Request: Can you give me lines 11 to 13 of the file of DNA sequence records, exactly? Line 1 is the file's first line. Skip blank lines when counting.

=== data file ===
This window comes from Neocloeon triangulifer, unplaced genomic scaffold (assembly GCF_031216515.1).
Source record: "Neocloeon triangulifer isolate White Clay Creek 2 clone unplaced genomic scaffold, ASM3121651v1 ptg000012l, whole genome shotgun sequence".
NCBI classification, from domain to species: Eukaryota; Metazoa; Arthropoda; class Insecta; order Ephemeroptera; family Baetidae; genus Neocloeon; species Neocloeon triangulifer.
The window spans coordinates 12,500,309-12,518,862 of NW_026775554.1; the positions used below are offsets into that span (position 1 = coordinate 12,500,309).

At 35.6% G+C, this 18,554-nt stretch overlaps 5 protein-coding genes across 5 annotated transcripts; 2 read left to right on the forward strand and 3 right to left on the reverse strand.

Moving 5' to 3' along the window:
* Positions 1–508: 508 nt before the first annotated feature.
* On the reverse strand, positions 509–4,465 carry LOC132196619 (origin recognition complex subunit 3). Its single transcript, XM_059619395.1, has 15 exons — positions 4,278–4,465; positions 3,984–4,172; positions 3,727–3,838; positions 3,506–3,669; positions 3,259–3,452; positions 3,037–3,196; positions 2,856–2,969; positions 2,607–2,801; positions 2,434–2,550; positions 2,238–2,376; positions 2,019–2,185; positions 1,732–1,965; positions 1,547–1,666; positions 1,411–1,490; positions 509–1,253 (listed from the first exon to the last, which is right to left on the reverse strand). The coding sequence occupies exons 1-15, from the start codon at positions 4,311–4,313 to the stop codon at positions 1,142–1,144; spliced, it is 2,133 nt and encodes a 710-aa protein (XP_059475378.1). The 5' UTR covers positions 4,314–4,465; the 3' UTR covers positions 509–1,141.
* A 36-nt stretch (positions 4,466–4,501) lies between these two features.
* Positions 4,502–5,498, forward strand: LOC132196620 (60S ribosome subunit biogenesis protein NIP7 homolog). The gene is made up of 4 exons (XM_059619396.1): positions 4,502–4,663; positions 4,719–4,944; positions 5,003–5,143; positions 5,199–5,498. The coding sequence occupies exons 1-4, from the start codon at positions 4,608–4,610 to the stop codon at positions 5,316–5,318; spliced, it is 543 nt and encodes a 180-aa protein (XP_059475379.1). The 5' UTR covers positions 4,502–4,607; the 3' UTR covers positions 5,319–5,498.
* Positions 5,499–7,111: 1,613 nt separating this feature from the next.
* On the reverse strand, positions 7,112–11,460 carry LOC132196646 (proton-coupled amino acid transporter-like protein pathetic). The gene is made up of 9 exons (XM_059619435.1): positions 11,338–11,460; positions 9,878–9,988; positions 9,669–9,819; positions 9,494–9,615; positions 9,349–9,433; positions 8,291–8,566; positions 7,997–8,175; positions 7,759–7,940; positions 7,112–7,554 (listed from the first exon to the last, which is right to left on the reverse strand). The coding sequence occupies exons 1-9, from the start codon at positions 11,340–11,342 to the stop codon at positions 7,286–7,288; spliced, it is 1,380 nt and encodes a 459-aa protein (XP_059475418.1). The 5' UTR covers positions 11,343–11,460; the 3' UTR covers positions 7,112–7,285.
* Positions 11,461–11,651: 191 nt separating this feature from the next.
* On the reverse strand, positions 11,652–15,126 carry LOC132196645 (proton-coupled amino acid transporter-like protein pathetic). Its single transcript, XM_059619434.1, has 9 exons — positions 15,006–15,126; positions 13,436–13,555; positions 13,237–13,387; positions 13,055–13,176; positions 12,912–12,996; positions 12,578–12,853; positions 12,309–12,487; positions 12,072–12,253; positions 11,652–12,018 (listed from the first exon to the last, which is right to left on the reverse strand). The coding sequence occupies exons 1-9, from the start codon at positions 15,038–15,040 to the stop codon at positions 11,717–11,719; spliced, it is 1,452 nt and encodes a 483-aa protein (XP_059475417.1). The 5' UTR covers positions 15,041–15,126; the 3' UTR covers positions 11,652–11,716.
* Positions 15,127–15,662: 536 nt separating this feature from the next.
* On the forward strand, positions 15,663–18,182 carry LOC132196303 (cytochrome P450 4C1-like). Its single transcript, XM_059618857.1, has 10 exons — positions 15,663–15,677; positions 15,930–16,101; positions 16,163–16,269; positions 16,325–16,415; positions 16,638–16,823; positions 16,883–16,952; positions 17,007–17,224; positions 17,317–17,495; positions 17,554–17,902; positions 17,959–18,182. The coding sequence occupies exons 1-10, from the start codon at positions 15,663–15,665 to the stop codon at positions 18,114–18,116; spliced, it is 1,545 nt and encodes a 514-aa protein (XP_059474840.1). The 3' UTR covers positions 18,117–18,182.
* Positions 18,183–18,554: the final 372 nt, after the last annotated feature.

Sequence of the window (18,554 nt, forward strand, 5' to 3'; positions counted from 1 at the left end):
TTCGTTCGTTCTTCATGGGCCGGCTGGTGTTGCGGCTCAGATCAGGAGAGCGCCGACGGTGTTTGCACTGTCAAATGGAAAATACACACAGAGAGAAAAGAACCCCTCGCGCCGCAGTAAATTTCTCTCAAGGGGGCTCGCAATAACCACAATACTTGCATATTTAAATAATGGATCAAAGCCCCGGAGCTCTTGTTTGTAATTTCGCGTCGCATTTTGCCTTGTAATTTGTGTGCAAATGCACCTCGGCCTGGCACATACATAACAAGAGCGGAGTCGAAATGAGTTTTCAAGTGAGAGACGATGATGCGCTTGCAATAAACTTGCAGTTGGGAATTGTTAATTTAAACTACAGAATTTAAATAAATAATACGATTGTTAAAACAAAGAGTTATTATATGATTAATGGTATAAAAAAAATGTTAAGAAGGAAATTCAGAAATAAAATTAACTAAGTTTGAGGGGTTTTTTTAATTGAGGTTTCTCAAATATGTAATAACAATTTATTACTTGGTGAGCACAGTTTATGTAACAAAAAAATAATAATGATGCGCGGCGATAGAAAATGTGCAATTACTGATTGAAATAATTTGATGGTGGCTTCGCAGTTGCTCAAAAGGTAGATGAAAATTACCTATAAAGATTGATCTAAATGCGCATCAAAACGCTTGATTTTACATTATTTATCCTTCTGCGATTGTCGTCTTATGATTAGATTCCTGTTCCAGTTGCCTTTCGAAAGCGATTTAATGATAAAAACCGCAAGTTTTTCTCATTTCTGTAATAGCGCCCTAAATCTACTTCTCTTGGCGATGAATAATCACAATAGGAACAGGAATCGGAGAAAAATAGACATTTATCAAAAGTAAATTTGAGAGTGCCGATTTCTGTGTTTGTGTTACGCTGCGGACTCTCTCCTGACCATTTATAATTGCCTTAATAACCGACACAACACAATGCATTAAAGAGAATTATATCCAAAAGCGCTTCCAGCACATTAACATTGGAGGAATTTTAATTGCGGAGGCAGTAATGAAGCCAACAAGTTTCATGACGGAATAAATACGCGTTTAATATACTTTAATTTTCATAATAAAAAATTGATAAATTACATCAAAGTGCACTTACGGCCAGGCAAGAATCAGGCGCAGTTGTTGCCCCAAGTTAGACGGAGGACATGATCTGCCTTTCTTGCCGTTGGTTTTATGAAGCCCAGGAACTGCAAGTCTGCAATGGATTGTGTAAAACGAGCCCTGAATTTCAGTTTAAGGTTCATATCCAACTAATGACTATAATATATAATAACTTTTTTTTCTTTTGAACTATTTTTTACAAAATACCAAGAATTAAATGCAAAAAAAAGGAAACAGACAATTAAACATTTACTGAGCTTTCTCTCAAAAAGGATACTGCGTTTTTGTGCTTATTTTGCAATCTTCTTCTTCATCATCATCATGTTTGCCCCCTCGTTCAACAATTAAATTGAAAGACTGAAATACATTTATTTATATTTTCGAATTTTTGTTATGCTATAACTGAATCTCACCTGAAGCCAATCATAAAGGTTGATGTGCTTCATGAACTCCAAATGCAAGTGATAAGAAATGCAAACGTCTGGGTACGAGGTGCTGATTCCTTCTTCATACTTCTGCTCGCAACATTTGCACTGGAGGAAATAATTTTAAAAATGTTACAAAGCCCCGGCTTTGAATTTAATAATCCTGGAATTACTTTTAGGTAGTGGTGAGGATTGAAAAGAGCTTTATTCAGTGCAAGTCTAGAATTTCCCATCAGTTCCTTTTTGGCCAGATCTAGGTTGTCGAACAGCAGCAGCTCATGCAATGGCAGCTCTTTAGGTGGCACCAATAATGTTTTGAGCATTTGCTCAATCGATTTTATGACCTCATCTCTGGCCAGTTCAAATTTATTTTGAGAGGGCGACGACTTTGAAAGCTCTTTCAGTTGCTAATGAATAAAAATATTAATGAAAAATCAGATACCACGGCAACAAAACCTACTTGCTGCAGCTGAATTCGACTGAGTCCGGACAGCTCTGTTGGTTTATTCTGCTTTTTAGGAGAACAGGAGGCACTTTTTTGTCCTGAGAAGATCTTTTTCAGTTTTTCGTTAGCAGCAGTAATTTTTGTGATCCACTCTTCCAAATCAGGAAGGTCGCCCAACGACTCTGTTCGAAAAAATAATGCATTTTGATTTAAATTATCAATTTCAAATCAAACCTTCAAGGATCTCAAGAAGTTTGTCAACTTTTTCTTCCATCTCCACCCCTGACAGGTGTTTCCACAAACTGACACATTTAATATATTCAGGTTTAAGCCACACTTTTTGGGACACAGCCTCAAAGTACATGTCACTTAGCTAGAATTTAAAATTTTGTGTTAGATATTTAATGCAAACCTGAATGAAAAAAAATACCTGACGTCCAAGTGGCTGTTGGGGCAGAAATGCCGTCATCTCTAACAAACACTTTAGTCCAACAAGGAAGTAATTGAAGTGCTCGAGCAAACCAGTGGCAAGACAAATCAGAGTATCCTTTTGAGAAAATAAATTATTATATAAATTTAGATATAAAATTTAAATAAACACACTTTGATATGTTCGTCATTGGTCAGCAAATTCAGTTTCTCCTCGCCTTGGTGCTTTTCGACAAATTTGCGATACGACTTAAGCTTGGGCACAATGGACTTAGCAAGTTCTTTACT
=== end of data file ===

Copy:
* Positions 5,499–7,111: 1,613 nt separating this feature from the next.
* On the reverse strand, positions 7,112–11,460 carry LOC132196646 (proton-coupled amino acid transporter-like protein pathetic). The gene is made up of 9 exons (XM_059619435.1): positions 11,338–11,460; positions 9,878–9,988; positions 9,669–9,819; positions 9,494–9,615; positions 9,349–9,433; positions 8,291–8,566; positions 7,997–8,175; positions 7,759–7,940; positions 7,112–7,554 (listed from the first exon to the last, which is right to left on the reverse strand). The coding sequence occupies exons 1-9, from the start codon at positions 11,340–11,342 to the stop codon at positions 7,286–7,288; spliced, it is 1,380 nt and encodes a 459-aa protein (XP_059475418.1). The 5' UTR covers positions 11,343–11,460; the 3' UTR covers positions 7,112–7,285.
* Positions 11,461–11,651: 191 nt separating this feature from the next.